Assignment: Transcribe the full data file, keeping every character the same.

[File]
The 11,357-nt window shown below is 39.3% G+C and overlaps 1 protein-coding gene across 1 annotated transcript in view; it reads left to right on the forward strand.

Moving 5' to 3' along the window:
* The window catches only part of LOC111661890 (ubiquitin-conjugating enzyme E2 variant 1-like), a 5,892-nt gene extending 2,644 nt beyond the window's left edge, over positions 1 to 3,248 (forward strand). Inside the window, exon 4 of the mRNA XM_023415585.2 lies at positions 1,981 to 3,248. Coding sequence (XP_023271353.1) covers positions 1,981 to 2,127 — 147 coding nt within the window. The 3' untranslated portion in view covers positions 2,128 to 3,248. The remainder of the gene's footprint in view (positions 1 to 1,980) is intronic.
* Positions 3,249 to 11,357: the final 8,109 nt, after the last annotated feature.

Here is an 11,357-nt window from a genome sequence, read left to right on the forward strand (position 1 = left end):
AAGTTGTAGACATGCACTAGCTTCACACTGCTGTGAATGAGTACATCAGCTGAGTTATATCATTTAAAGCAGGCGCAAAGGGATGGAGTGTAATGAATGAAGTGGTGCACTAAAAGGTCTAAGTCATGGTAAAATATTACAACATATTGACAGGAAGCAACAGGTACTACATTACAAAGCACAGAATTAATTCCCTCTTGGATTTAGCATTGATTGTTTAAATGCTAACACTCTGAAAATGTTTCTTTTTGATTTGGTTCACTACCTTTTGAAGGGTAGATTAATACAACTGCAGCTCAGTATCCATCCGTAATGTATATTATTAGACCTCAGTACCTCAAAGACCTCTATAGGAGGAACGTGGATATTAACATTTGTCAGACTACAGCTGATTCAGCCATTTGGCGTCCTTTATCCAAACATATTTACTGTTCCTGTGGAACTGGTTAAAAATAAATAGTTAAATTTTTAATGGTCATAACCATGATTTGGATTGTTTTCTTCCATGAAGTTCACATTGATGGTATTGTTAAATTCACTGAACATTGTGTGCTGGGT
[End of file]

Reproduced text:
The 11,357-nt window shown below is 39.3% G+C and overlaps 1 protein-coding gene across 1 annotated transcript in view; it reads left to right on the forward strand.

Moving 5' to 3' along the window:
* The window catches only part of LOC111661890 (ubiquitin-conjugating enzyme E2 variant 1-like), a 5,892-nt gene extending 2,644 nt beyond the window's left edge, over positions 1 to 3,248 (forward strand). Inside the window, exon 4 of the mRNA XM_023415585.2 lies at positions 1,981 to 3,248. Coding sequence (XP_023271353.1) covers positions 1,981 to 2,127 — 147 coding nt within the window. The 3' untranslated portion in view covers positions 2,128 to 3,248. The remainder of the gene's footprint in view (positions 1 to 1,980) is intronic.
* Positions 3,249 to 11,357: the final 8,109 nt, after the last annotated feature.

Here is an 11,357-nt window from a genome sequence, read left to right on the forward strand (position 1 = left end):
AAGTTGTAGACATGCACTAGCTTCACACTGCTGTGAATGAGTACATCAGCTGAGTTATATCATTTAAAGCAGGCGCAAAGGGATGGAGTGTAATGAATGAAGTGGTGCACTAAAAGGTCTAAGTCATGGTAAAATATTACAACATATTGACAGGAAGCAACAGGTACTACATTACAAAGCACAGAATTAATTCCCTCTTGGATTTAGCATTGATTGTTTAAATGCTAACACTCTGAAAATGTTTCTTTTTGATTTGGTTCACTACCTTTTGAAGGGTAGATTAATACAACTGCAGCTCAGTATCCATCCGTAATGTATATTATTAGACCTCAGTACCTCAAAGACCTCTATAGGAGGAACGTGGATATTAACATTTGTCAGACTACAGCTGATTCAGCCATTTGGCGTCCTTTATCCAAACATATTTACTGTTCCTGTGGAACTGGTTAAAAATAAATAGTTAAATTTTTAATGGTCATAACCATGATTTGGATTGTTTTCTTCCATGAAGTTCACATTGATGGTATTGTTAAATTCACTGAACATTGTGTGCTGGGT